Israel's Netanyahu balks at UN investigation of Gaza flotilla raid

Israeli Prime Minister Benjamin Netanyahu rebuffed a proposal from United Nations Secretary-General Ban Ki-moon to have an international panel investigate last week's deadly Gaza flotilla raid.

By , Correspondent

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    Israel's Prime Minister Benjamin Netanyahu attends the weekly cabinet meeting in Jerusalem, Sunday. Netanyahu balked at any suggestion that the UN be involved in an investigation of the Gaza flotilla raid.
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Israeli Prime Minister Benjamin Netanyahu balked Sunday at a proposal by United Nations Secretary-General Ban Ki-moon to set up a panel to investigate Israel's deadly Gaza flotilla raid last week, potentially prolonging a rift between the Jewish state and the international community.

Mr. Ban proposed a panel headed by former New Zealand Prime Minister Jeffrey Palmer, along with Israeli and Turkish representatives, according to Israeli media reports. But Mr. Netanyahu expressed concern about a rush to judgment, according to one Israeli official.

"Nothing was finalized, and nothing was decided,'' said the official. The prime minister said "that all decisions have to be taken calmly, and not under the pressure of events."

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IN PICTURES: The Gaza flotilla and the aftermath of the Israeli naval raid

Who will conduct the investigation?

The US and other countries have pressed for an impartial investigation of the incident. And some in Israel – including the foreign ministry, according to local reports – believe that an investigation with international involvement would both help ease the uproar and confirm their narrative that the pro-Palestinian activists in last week's Gaza flotilla had to be repelled with lethal force.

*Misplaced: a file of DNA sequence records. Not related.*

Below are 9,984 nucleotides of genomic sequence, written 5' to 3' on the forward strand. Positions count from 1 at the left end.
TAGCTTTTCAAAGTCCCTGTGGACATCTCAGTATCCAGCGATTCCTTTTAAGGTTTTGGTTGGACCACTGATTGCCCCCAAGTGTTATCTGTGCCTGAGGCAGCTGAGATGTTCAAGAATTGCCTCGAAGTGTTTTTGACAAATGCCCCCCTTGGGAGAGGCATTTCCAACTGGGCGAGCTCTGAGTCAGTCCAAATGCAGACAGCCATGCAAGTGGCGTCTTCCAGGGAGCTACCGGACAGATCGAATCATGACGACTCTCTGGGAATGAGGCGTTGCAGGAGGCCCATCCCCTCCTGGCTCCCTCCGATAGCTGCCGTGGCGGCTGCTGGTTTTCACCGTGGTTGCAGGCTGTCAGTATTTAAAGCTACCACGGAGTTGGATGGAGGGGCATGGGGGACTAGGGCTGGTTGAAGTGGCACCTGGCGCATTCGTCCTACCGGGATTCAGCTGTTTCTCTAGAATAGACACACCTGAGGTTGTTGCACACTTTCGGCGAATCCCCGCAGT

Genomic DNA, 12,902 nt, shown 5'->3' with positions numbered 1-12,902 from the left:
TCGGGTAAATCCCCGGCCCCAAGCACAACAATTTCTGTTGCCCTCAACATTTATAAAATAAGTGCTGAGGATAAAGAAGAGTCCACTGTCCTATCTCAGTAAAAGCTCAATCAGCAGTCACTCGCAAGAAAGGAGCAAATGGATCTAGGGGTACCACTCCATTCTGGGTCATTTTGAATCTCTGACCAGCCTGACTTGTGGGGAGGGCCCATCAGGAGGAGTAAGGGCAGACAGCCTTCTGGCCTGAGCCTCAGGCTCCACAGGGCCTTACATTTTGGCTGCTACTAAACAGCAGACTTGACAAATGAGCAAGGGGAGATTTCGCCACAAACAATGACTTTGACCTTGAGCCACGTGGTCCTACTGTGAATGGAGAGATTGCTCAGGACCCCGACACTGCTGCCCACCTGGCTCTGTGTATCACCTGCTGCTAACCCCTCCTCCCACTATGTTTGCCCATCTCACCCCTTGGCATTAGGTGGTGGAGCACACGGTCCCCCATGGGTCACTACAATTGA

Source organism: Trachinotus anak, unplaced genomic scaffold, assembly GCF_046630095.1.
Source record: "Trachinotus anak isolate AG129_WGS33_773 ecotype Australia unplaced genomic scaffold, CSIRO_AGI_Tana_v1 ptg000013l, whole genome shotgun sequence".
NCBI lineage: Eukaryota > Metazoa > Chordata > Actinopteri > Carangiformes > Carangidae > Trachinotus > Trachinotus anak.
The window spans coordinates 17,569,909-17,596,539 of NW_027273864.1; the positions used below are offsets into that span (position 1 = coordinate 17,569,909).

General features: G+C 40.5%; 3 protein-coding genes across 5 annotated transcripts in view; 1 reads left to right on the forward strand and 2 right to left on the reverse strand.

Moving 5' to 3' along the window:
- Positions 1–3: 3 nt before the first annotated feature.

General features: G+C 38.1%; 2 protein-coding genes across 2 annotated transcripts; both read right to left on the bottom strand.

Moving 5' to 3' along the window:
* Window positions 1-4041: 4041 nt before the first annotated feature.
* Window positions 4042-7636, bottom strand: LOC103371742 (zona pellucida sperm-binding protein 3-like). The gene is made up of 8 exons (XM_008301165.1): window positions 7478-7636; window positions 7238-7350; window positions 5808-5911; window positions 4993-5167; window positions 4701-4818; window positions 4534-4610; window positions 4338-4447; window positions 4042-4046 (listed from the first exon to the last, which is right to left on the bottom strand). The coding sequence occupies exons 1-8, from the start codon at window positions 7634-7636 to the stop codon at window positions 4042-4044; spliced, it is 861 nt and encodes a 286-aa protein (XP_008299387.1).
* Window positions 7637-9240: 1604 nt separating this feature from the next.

Still, many Israelis reject the idea of an international investigation.

"I don't need anyone to tell us what we did [was] wrong," says businessman Joshua Drucker. " We are a democracy and we can conduct our own investigation."

An investigation by Israel alone, however, is unlikely to satisfy the international community.

"If Israel wants to go it alone, as fair as the investigation may be, it will be difficult to sell to the international community,'' said Meir Javedanfar, a Middle East expert based in Tel Aviv. "Netanyahu has to consider domestic political considerations as well as Israel's foreign-policy standing, and to bring in Turkish investigators into the committee would be very controversial, and would not go down too well in Israel.''

Growing support for the military

In Israel, there has been a swelling tide of support for the military, which was initially lambasted at home and abroad for the deaths.

In the Israeli paper, Yediot Ahronot, the soldiers were lauded as "heroes'' for extracting themselves from a surprise ambush "without suffering losses and without killing innocent people.''

A billboard outside the headquarters of an Israeli military base featured a message to the Navy commandos: "Deep at sea, deep in our hearts."

Still, Israel's diplomatic isolation has spilled over to culture. In the wake of the flotilla flare up, the rock group "The Pixies" announced that they would cancel a planned concert date in Israel.

The Pixies are the latest in a growing number of musicians to cancel shows in Israel. Rock singer Elvis Costello, spoken-word jazz performer Gil Scott-Heron, and guitar legend Carlos Santana all canceled shows this summer.

IN PICTURES: The Gaza flotilla and the aftermath of the Israeli naval raid

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